In 1938 Toonder created Tom Poes, a white cat whose name is a pun on the dish "tom pouce", a name suggested by Dick. She also wrote the captions for the first six episodes of Tom's debut story in 1941, but eventually decided that the character didn't suit her that much. By that point she felt more at ease with another cat created by her husband: Miezelientje, which she had instantly made totally her own. Miezelientje appealed to her since she was a female cat and all stories were set in a happy, carefree forest. She wrote and illustrated the text comic 'Miezelientje' (1939) for Onze Club-Krant and published three books around the character: 'Miezelientje en de Prinses Roosmarijn' (1939), 'Miezelientje en Kakeline de Kip' (1941) and 'Miezelientje en Wol de Beer' (1948). Dick wrote and/or illustrated several other children's novels: 'Oli Fant uit Poppelo' (1940), 'Pijper, het Bosmannetje' (1940), 'Sinterklaas, Kerstmis en Nieuwjaar' (1941), 'Suizebol en Bijdepink' (1941), 'Pom, Verk en Fop' (1941) and 'Pom Van De Pomheuvel' (1943). The latter two books are the most significant since they featured characters whom Dick would later redevelop for her post-war signature series 'Olle Kapoen'. Yet the two protagonists, Pom the gnome and Verk the pig, weren't creations of her own, but thought up by her infant son Eiso. In 1941 Dick furthermore illustrated various books about children's games and nursery rhymes, as well as Jan Gerhard Toonder's 'De Dag na Bethlehem' (1941).

(Professional) relationship with Marten Toonder
Around the same time Toonder's own graphic studio finally evolved into a big lucrative enterprise. The only downside was that Phiny's creative input in the company started to diminish as her husband now had plenty of writers and artists to help him co-create his comics, cartoons and illustrations. The studio grew so large that Toonder knew more about its inner workings and employees than her. During the war period he was also involved with the Dutch resistance movement and felt it was safer if she knew as little as possible about these secret and dangerous activities. Throughout the rest of his career he remained devoted to her as a partner and would always ask her opinion regarding his latest storylines. But still they grew more apart on a professional level, as both made their own separate contributions for the Toonder Studios.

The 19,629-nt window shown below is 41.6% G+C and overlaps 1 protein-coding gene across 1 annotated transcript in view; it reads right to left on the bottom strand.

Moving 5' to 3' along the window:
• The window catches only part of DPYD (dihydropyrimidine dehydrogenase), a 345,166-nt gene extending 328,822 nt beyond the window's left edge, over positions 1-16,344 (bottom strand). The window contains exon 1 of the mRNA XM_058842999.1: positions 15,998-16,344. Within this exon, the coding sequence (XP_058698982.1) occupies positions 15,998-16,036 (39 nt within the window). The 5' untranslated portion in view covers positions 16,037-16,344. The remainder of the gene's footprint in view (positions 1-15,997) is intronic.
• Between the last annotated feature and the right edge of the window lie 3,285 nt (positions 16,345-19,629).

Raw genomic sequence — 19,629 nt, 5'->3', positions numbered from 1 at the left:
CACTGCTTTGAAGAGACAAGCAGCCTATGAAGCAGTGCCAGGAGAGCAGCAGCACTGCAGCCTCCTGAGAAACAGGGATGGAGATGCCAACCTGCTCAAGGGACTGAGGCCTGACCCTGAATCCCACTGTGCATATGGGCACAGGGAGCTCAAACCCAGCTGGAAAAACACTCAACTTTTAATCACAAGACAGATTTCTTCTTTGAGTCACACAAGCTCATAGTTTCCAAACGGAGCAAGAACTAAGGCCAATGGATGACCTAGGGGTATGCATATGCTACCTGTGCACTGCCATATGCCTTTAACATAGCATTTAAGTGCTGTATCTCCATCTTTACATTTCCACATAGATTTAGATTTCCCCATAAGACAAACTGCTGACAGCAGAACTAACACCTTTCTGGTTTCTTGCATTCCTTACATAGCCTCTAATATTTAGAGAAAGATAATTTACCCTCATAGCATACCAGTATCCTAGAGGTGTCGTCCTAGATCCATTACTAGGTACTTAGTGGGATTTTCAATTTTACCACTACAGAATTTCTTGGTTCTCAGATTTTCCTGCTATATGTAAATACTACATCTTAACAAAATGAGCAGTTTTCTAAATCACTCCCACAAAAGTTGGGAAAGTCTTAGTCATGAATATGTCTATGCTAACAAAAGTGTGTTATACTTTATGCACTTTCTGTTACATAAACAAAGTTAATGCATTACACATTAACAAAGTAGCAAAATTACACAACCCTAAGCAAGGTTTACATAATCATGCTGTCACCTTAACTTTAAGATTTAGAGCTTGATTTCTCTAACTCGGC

'Sinterklaas, Kerstmis en Nieuwjaar'.

Trauma & controversy
In 1944 Dick gave birth to their second son Onno, but this happened in difficult circumstances. Because of World War II the hospital conditions were less than favorable and Phiny suffered an exhausting birth process as a result, once again dangling between life and death. Mother and child survived, but Phiny had to remain in bed for several months to let a trombosis in her leg heal. Doctors adviced her to move as little as possible, which was frustrating for a creative woman like her. By the time she was allowed to leave the hospital she had lost a lot of weight. Dick eventually got healthy again, but another traumatic event happened soon after, as is depicted in Wim Hazeu's 2012 biography of Marten Toonder. One day, when her husband was out, the Sicherheitsdienst held a razzia in her home, looking for Fritz Gottesmann, a Jewish businessman with whom Toonder frequently had contact in secret. She refused to tell them anything, until they threatened to send her to concentration camp Vught and her two children to an orphanage. When the officer in question also threatened her baby's life, she eventually succumbed to the pressure and gave them his address. Gottesmann was arrested the same month and sent off to Nazi camp Mauthausen, where he died in February 1945. All these traumatic events proved to be too much for Dick. As a creator of happy carefree children's stories she couldn't cope with the harsh reality of war times and the guilt she felt over what happened. She fell into a severe depression, but nevertheless tried to clear her mind by writing another children's novel, 'Schuimpje en Zigzag.' Yet her publisher objected to an illustration of a bare-breasted mermaid in her manuscript. When she refused to alter it, the book never came out. Having lost her only escapist project over such a ludicrous matter, Dick refrained from writing or drawing anything again until the end of the war.